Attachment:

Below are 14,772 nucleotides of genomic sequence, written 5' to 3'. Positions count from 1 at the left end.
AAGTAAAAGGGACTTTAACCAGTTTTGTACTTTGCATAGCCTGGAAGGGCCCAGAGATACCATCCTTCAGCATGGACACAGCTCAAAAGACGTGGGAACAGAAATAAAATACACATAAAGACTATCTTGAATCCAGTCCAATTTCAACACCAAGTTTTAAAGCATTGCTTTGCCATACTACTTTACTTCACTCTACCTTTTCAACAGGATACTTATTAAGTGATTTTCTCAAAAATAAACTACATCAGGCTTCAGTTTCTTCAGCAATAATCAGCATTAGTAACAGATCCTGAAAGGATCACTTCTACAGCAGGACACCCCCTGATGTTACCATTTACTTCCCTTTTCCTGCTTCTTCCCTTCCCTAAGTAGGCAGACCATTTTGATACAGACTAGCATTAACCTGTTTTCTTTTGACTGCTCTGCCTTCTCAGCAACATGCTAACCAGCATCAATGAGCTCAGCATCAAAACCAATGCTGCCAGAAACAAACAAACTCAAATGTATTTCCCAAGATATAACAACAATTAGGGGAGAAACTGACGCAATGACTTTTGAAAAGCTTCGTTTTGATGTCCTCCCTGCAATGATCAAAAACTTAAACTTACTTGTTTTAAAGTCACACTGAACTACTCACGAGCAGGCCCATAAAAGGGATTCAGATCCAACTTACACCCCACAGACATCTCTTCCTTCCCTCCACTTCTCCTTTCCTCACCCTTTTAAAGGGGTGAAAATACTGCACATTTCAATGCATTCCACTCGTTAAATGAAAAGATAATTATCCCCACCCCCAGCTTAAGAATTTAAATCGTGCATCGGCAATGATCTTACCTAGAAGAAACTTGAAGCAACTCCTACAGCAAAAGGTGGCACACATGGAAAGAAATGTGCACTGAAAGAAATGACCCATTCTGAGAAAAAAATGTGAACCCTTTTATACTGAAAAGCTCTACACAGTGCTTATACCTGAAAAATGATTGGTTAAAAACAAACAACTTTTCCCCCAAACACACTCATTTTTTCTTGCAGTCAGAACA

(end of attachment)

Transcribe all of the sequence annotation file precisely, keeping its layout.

Below are 14,772 nucleotides of genomic sequence, written 5' to 3'. Positions count from 1 at the left end.
AAGTAAAAGGGACTTTAACCAGTTTTGTACTTTGCATAGCCTGGAAGGGCCCAGAGATACCATCCTTCAGCATGGACACAGCTCAAAAGACGTGGGAACAGAAATAAAATACACATAAAGACTATCTTGAATCCAGTCCAATTTCAACACCAAGTTTTAAAGCATTGCTTTGCCATACTACTTTACTTCACTCTACCTTTTCAACAGGATACTTATTAAGTGATTTTCTCAAAAATAAACTACATCAGGCTTCAGTTTCTTCAGCAATAATCAGCATTAGTAACAGATCCTGAAAGGATCACTTCTACAGCAGGACACCCCCTGATGTTACCATTTACTTCCCTTTTCCTGCTTCTTCCCTTCCCTAAGTAGGCAGACCATTTTGATACAGACTAGCATTAACCTGTTTTCTTTTGACTGCTCTGCCTTCTCAGCAACATGCTAACCAGCATCAATGAGCTCAGCATCAAAACCAATGCTGCCAGAAACAAACAAACTCAAATGTATTTCCCAAGATATAACAACAATTAGGGGAGAAACTGACGCAATGACTTTTGAAAAGCTTCGTTTTGATGTCCTCCCTGCAATGATCAAAAACTTAAACTTACTTGTTTTAAAGTCACACTGAACTACTCACGAGCAGGCCCATAAAAGGGATTCAGATCCAACTTACACCCCACAGACATCTCTTCCTTCCCTCCACTTCTCCTTTCCTCACCCTTTTAAAGGGGTGAAAATACTGCACATTTCAATGCATTCCACTCGTTAAATGAAAAGATAATTATCCCCACCCCCAGCTTAAGAATTTAAATCGTGCATCGGCAATGATCTTACCTAGAAGAAACTTGAAGCAACTCCTACAGCAAAAGGTGGCACACATGGAAAGAAATGTGCACTGAAAGAAATGACCCATTCTGAGAAAAAAATGTGAACCCTTTTATACTGAAAAGCTCTACACAGTGCTTATACCTGAAAAATGATTGGTTAAAAACAAACAACTTTTCCCCCAAACACACTCATTTTTTCTTGCAGTCAGAACA